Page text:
As ServiceStack is just a pure HTTP web service it can be accessed with any HTTP-capable client.
Although in addition to this the ServiceStack.Client library and NuGet package also include multiple service clients on Xamarin iOS, Android, Windows Store, Silverlight 5, WPF, etc which are optimized for consuming ServiceStack Services including built-in Error handling, Predefined Routes, Auto Batched Requests, etc.
- C# Client
- TypeScript Client
- Java/Kotlin Client
- Swift Client
- Silverlight Client
- Dart Client
- MQ Clients
Add ServiceStack Reference
You can also use ServiceStackVS’s Add ServiceStack Reference feature for adding generated Native Types to client VS.NET C#, F# and VB.NET projects. This gives developers a consistent way of creating and updating your DTOs regardless of your language of choice.
- C# Add ServiceStack Reference
- TypeScript Add ServiceStack Reference
- Swift Add ServiceStack Reference
- Java Add ServiceStack Reference
- Kotlin Add ServiceStack Reference
- F# Add ServiceStack Reference
- VB.NET Add ServiceStack Reference
There are multiple C# service clients included, each optimized for their respective formats:
- JSON Client
- XML Client
- JSV Client
- SOAP 1.1/1.2 Clients
- ProtoBuf Client available in the ServiceStack.ProtoBuf NuGet package.
All clients share the same IServiceClient and IServiceClientAsync so they’re easily swappable at runtime, and is what allows the same Unit test to be re-used as within an Xml, JSON, JSV, SOAP Integration test. The JSON, XML and JSV clients also share IRestClient and IRestClientAsync
What’s the best way to expose our services to clients today?
Native language client libraries
A productive option for clients (and the recommended approach by ServiceStack) would be to provide a native client library for each of the popular languages you wish to support. This is the approach of companies who really, really want to help you use their services like Amazon, Facebook and Windows Azure. This is an especially good idea if you want to support static languages (i.e. C# and Java) where having typed client libraries saves end-users from reverse engineering the types and API calls. It also saves them having to look up documentation since a lot of it can be inferred from the type info. ServiceStack’s and Amazons convention of having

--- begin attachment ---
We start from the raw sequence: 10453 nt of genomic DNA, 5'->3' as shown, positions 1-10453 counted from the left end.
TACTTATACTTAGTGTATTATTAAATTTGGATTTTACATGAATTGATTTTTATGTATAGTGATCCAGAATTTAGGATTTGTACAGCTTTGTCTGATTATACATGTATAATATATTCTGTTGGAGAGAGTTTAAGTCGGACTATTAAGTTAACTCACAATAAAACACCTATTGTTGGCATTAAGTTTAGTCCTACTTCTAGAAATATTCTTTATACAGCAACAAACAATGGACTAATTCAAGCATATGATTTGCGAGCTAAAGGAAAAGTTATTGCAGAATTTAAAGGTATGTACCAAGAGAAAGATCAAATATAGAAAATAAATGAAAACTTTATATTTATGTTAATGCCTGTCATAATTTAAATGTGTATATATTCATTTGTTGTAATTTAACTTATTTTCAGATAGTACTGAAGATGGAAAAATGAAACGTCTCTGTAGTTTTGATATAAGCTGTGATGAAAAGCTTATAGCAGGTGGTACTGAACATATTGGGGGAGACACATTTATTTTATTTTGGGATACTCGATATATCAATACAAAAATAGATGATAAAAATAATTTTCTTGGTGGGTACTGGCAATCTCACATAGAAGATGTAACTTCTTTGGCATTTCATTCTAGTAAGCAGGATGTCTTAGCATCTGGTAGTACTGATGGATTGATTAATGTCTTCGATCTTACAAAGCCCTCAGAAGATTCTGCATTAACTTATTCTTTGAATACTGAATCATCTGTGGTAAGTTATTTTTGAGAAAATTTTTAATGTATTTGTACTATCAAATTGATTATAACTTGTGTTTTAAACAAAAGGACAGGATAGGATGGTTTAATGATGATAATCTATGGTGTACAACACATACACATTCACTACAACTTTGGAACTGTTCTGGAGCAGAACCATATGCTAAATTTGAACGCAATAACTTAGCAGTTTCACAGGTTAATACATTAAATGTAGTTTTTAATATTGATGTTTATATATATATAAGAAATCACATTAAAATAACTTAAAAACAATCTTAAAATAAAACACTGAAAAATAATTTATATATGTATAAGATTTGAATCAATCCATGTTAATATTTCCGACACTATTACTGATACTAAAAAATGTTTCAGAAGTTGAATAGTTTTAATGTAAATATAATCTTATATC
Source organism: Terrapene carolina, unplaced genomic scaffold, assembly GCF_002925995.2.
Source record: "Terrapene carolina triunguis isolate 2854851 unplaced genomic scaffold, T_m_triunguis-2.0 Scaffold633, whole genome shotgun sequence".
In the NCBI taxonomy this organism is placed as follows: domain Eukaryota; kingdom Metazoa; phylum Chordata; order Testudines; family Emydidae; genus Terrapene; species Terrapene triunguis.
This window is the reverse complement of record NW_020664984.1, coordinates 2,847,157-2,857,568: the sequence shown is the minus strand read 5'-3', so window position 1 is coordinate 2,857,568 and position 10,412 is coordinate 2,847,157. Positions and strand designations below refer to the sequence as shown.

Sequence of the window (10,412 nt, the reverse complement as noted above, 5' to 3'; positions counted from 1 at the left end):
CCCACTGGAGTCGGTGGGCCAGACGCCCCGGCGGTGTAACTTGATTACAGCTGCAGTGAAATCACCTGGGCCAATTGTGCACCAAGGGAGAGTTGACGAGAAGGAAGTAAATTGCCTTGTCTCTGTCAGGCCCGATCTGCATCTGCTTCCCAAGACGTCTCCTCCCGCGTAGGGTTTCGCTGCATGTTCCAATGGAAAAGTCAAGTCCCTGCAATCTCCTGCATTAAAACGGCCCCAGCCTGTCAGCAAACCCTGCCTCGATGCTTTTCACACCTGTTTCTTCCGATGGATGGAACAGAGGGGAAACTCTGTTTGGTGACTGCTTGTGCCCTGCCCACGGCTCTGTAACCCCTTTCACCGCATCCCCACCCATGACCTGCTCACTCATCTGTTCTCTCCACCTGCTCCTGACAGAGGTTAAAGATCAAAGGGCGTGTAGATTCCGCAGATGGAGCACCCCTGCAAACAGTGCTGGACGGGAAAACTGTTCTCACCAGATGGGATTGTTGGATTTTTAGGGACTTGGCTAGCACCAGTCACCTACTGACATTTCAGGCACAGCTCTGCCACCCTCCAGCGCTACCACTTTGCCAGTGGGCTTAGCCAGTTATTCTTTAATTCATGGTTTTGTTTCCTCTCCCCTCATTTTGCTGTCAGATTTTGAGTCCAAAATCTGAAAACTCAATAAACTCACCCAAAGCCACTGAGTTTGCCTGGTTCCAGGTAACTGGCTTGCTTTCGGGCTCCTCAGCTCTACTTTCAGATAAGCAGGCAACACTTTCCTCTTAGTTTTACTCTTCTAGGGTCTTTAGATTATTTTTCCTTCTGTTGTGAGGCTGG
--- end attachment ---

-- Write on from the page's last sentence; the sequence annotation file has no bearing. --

ServiceNameResponse for each service also saves users from continually checking documentation to work out what the response of each service will be.
Packaging client libraries
In terms of packaging your client libraries, sticking a link to a zip file on your Websites APIs documentation page would be the easiest approach. If the zip file was a link to a master archive of a Github repository, that would be better as you’ll be able to accept bug fixes and usability tips from the community. Finally we believe the best way to make your client libraries available would be to host them in the target languages native package manager - letting end-users issue 1-command to automatically add it to their project, and another to easily update it when your service has changed.
For .NET this means adding it to NuGet, and if you use ServiceStack your package would just need to contain your types with a reference to ServiceStack.Client. One of the benefits of using ServiceStack is that all your types are already created since it’s what you used to define your web services with!